FRANCE Football may only consider Jock Stein’s achievements worthy of 34th spot in the top 50 football managers of all time, but the footballing gods will forever hold Stein in the highest echelons.

Stein, surely, is worthy of, at least, a place in the top 10.

After guiding Celtic to victory over Inter Milan in the final of the 1967 European Cup, Stein became, as fellow Scot Bill Shankly - listed in 10th spot - remarked “immortal”.

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It wasn’t just that Celtic became the first British, indeed non-Latin, club to win the trophy.

It was the manner that Stein guided Celtic to winning European football’s most illustrious club competition.

In Stein’s own words, Celtic triumphed “playing football. Pure, beautiful, inventive football”.

France Football chose as their number one manager Rinus Michels, the Dutch master and Ajax icon who invented ‘Total Football’.

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There are more decorated and famous managers on the list than Michels, who won 12 club trophies with Ajax, Barcelona and Cologne during his managerial career and the 1988 European Championship as Dutch coach.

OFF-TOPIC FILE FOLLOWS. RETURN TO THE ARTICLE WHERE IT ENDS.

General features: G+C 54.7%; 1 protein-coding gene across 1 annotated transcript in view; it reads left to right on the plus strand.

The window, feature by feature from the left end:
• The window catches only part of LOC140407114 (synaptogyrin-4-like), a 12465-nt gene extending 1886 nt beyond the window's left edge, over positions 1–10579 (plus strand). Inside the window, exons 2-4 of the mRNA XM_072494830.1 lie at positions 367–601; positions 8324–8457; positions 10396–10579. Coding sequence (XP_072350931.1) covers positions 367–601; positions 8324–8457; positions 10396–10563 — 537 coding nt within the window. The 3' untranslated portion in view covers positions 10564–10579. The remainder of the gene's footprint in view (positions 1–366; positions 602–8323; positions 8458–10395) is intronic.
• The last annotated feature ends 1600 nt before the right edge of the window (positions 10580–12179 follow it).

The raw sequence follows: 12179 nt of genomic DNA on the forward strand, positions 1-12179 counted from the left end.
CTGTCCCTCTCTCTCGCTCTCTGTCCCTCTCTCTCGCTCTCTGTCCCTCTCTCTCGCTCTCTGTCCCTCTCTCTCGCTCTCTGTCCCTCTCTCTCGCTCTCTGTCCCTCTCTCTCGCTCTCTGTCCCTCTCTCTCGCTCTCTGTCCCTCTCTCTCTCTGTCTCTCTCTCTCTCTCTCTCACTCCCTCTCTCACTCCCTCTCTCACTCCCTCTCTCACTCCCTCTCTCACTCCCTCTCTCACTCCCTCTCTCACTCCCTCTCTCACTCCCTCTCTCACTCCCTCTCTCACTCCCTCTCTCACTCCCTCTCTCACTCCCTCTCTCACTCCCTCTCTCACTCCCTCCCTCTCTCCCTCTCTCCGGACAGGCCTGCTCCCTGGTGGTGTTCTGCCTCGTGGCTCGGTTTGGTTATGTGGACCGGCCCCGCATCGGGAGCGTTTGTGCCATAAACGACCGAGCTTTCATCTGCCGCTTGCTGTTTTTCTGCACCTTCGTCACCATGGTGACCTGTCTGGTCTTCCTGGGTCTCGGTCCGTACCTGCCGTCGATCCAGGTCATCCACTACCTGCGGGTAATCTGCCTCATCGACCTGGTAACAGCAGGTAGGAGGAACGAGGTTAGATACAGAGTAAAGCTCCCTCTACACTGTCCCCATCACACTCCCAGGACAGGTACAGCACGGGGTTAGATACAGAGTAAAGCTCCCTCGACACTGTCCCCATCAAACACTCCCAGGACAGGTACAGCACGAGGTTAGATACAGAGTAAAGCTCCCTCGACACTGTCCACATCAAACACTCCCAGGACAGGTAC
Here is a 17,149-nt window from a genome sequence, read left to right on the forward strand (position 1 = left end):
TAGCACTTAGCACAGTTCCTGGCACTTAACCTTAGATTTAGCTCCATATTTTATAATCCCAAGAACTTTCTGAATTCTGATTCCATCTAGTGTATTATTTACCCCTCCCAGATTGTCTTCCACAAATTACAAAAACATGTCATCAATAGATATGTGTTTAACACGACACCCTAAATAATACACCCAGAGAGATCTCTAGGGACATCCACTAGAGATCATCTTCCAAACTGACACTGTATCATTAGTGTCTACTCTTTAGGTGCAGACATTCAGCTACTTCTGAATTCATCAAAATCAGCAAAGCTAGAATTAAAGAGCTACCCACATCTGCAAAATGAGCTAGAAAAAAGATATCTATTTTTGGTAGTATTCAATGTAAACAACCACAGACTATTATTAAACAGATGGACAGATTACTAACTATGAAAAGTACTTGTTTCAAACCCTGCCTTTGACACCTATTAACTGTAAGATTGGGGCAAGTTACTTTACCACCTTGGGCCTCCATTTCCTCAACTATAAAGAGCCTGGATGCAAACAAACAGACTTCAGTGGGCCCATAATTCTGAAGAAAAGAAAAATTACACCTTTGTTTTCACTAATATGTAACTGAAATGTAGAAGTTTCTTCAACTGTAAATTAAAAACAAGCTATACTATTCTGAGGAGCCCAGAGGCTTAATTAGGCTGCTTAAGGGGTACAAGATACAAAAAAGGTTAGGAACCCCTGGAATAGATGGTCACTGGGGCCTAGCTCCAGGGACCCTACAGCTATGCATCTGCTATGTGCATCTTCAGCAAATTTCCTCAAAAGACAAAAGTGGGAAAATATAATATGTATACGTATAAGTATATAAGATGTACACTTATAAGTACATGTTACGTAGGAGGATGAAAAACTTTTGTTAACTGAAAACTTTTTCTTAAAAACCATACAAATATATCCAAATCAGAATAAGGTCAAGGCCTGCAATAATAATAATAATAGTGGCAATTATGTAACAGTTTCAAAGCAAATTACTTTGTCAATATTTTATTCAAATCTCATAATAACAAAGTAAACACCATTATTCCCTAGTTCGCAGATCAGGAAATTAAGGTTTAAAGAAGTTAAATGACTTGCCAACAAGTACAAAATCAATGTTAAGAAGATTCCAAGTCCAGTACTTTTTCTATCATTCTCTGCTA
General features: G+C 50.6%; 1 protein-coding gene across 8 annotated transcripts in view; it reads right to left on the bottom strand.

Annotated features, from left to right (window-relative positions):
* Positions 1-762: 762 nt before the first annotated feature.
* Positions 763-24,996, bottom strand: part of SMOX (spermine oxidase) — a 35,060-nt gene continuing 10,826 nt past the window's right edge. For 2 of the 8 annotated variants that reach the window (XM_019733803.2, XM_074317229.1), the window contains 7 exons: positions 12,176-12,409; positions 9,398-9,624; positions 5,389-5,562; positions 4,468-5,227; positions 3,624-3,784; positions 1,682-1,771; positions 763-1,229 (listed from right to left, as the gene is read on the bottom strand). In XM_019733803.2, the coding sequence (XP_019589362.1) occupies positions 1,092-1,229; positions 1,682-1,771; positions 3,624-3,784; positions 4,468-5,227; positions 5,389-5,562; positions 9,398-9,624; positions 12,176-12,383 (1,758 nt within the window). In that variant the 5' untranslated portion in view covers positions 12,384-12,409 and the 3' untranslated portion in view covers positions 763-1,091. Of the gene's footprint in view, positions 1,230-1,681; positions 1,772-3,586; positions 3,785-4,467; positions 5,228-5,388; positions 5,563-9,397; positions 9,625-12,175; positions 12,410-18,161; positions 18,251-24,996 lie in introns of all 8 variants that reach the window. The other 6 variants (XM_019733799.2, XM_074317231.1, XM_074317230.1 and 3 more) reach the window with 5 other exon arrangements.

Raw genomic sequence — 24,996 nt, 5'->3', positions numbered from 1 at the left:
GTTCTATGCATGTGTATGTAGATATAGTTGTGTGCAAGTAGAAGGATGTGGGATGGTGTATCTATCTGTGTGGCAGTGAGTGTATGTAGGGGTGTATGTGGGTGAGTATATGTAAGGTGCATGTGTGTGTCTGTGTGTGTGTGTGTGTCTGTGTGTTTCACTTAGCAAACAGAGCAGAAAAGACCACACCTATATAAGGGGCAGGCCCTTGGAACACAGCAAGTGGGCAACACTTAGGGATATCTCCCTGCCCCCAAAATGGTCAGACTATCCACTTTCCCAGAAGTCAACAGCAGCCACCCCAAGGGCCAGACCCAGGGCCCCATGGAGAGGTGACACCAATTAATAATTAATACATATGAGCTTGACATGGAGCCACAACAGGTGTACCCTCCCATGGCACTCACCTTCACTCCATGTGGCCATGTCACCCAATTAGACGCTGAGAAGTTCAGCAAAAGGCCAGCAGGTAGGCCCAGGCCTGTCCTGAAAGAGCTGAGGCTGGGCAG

But more than silverware it was his philosophy of technically diverse and aware footballers playing a style and set of tactics with a focus on movement – men and the ball - that enthralled the world game. The basis of it lives on to this very day.

Stein was the same. Beautiful, inventive football saw one full-back, right-back Jim Craig, pass the ball to the other, left-back Tommy Gemmell, for Celtic’s equaliser in their 2-1 win in Lisbon.

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The Lanarkshire-born manager’s attacking philosophy conquered Inter Milan’s ‘Catenaccio’ system under Helenio Herrera – himself ranked seventh on France Football’s list.

Herrera’s tactics – the word ‘Catenaccio’ means ‘door-bolt’ in Italian – relied on a highly-defensive system designed to nullify attacks and prevent goal-scoring opportunities. Effective, yes, but beautiful no.

And Stein’s victory was celebrated across Europe as a breath-taking antidote to the negative tactics that had thrived for Inter and Herrera – winning the European Cup in 1964 and 1965 – utilising Catenaccio.

The number of trophies Stein won can be impressively listed out – 10 Scottish league championships won in 13 years as Celtic, nine of them claimed in succession. A total of 25 major honours were lifted in Stein’s tenure.

But more than that, Stein imbedded in Celtic a philosophy of playing that became a permanent aspiration for the club. Winning trophies is one thing, but doing so while “playing beautiful, inventive football” - the Celtic Way - is another.

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